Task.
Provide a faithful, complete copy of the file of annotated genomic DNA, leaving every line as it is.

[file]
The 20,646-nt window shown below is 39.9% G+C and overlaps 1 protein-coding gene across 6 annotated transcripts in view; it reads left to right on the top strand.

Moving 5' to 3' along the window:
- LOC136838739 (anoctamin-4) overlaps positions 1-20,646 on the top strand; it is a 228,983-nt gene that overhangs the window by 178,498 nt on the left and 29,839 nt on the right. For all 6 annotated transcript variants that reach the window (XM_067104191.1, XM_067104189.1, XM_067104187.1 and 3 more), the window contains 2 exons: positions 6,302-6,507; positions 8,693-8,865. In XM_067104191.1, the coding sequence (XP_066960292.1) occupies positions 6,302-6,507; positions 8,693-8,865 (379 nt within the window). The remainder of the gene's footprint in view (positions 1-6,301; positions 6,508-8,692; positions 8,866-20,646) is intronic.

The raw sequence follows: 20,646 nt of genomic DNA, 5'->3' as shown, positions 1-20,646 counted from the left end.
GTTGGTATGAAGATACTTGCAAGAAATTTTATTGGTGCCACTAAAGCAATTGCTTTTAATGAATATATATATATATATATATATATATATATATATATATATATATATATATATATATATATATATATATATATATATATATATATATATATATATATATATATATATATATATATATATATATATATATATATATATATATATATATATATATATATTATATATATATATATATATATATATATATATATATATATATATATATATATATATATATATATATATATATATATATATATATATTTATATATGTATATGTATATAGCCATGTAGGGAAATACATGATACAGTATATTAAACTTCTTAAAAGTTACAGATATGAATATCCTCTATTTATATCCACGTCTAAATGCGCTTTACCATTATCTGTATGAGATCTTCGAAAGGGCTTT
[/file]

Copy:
The 20,646-nt window shown below is 39.9% G+C and overlaps 1 protein-coding gene across 6 annotated transcripts in view; it reads left to right on the top strand.

Moving 5' to 3' along the window:
- LOC136838739 (anoctamin-4) overlaps positions 1-20,646 on the top strand; it is a 228,983-nt gene that overhangs the window by 178,498 nt on the left and 29,839 nt on the right. For all 6 annotated transcript variants that reach the window (XM_067104191.1, XM_067104189.1, XM_067104187.1 and 3 more), the window contains 2 exons: positions 6,302-6,507; positions 8,693-8,865. In XM_067104191.1, the coding sequence (XP_066960292.1) occupies positions 6,302-6,507; positions 8,693-8,865 (379 nt within the window). The remainder of the gene's footprint in view (positions 1-6,301; positions 6,508-8,692; positions 8,866-20,646) is intronic.

The raw sequence follows: 20,646 nt of genomic DNA, 5'->3' as shown, positions 1-20,646 counted from the left end.
GTTGGTATGAAGATACTTGCAAGAAATTTTATTGGTGCCACTAAAGCAATTGCTTTTAATGAATATATATATATATATATATATATATATATATATATATATATATATATATATATATATATATATATATATATATATATATATATATATATATATATATATATATATATATATATATATATATATATATATATATATATATATATATATATATATATTATATATATATATATATATATATATATATATATATATATATATATATATATATATATATATATATATATATATATATATATATATTTATATATGTATATGTATATAGCCATGTAGGGAAATACATGATACAGTATATTAAACTTCTTAAAAGTTACAGATATGAATATCCTCTATTTATATCCACGTCTAAATGCGCTTTACCATTATCTGTATGAGATCTTCGAAAGGGCTTT